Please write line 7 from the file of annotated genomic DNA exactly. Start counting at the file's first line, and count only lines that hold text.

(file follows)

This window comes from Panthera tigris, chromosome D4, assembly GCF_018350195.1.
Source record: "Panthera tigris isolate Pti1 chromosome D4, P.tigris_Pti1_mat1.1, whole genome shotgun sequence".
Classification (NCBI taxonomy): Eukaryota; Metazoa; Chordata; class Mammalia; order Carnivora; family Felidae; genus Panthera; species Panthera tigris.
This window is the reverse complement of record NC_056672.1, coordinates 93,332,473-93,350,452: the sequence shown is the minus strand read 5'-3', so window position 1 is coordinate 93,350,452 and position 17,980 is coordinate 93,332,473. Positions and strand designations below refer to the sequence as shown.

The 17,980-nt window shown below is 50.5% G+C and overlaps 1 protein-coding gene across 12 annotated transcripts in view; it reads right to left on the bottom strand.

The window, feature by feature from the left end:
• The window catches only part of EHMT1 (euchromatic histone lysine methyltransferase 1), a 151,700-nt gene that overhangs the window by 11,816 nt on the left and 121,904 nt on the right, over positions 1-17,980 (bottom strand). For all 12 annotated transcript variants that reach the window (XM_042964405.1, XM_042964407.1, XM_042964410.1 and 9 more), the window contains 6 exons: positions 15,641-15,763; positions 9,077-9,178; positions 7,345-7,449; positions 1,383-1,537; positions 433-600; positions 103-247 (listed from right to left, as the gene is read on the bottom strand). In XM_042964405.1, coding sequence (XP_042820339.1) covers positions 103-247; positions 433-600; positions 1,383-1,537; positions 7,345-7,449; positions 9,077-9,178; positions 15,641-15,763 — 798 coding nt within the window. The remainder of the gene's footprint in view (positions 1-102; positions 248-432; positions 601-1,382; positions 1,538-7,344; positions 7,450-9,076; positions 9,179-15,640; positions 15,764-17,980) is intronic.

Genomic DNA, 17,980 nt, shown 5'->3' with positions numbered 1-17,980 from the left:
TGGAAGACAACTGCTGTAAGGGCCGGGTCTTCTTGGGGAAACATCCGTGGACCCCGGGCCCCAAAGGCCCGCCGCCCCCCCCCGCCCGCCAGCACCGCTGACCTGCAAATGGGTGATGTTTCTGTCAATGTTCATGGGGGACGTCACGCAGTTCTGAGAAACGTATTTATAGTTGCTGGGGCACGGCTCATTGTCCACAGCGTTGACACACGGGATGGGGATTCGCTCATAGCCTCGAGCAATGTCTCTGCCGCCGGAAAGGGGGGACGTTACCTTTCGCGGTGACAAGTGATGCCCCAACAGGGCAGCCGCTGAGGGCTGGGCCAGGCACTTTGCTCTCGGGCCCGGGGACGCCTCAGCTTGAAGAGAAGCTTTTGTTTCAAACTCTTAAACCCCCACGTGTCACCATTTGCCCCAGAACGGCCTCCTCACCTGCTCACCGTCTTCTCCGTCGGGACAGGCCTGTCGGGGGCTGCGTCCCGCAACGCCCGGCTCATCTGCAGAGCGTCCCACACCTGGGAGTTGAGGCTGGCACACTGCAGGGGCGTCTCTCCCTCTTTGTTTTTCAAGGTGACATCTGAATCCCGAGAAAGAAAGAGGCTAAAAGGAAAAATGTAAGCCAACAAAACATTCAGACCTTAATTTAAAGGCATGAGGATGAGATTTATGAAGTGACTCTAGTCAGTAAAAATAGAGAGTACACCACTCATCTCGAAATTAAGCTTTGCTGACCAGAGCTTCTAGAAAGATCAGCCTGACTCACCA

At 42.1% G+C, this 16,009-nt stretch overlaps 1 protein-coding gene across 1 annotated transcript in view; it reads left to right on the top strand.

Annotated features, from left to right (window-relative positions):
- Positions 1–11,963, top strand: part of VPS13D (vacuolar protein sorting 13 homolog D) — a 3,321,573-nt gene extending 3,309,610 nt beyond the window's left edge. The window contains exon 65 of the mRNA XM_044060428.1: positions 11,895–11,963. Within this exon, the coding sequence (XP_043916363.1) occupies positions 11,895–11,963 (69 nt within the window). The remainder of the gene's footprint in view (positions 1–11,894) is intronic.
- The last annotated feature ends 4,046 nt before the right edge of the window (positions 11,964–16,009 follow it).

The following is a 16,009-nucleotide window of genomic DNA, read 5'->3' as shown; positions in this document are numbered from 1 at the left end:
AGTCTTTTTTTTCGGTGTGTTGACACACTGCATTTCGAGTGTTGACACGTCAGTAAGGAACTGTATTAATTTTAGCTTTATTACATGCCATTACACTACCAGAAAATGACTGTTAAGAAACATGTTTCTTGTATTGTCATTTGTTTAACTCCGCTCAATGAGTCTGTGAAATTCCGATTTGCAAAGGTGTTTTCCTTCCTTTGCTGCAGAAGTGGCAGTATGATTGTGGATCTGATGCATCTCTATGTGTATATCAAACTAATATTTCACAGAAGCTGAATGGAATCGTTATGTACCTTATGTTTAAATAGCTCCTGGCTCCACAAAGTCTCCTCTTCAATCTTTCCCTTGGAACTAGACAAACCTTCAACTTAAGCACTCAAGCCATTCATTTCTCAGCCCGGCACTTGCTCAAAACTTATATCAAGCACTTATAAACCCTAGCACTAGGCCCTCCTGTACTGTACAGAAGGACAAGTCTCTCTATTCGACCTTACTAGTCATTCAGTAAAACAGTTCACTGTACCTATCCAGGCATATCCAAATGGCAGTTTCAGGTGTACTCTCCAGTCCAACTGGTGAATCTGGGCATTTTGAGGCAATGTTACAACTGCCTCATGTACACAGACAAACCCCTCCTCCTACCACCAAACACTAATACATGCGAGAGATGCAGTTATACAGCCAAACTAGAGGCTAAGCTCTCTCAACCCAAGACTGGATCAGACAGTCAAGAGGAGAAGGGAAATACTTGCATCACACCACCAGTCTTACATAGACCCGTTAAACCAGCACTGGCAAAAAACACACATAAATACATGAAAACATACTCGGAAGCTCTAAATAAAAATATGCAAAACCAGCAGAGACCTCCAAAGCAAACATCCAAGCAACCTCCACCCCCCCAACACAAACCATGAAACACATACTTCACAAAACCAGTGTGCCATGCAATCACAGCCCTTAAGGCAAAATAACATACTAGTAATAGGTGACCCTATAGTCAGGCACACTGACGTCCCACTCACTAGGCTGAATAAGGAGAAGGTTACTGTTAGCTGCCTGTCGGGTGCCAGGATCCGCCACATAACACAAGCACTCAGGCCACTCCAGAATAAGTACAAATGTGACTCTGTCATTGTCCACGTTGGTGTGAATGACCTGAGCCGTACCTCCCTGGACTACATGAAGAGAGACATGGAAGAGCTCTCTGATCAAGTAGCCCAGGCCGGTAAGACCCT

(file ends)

• The window catches only part of EHMT1 (euchromatic histone lysine methyltransferase 1), a 151,700-nt gene that overhangs the window by 11,816 nt on the left and 121,904 nt on the right, over positions 1-17,980 (bottom strand). For all 12 annotated transcript variants that reach the window (XM_042964405.1, XM_042964407.1, XM_042964410.1 and 9 more), the window contains 6 exons: positions 15,641-15,763; positions 9,077-9,178; positions 7,345-7,449; positions 1,383-1,537; positions 433-600; positions 103-247 (listed from right to left, as the gene is read on the bottom strand). In XM_042964405.1, coding sequence (XP_042820339.1) covers positions 103-247; positions 433-600; positions 1,383-1,537; positions 7,345-7,449; positions 9,077-9,178; positions 15,641-15,763 — 798 coding nt within the window. The remainder of the gene's footprint in view (positions 1-102; positions 248-432; positions 601-1,382; positions 1,538-7,344; positions 7,450-9,076; positions 9,179-15,640; positions 15,764-17,980) is intronic.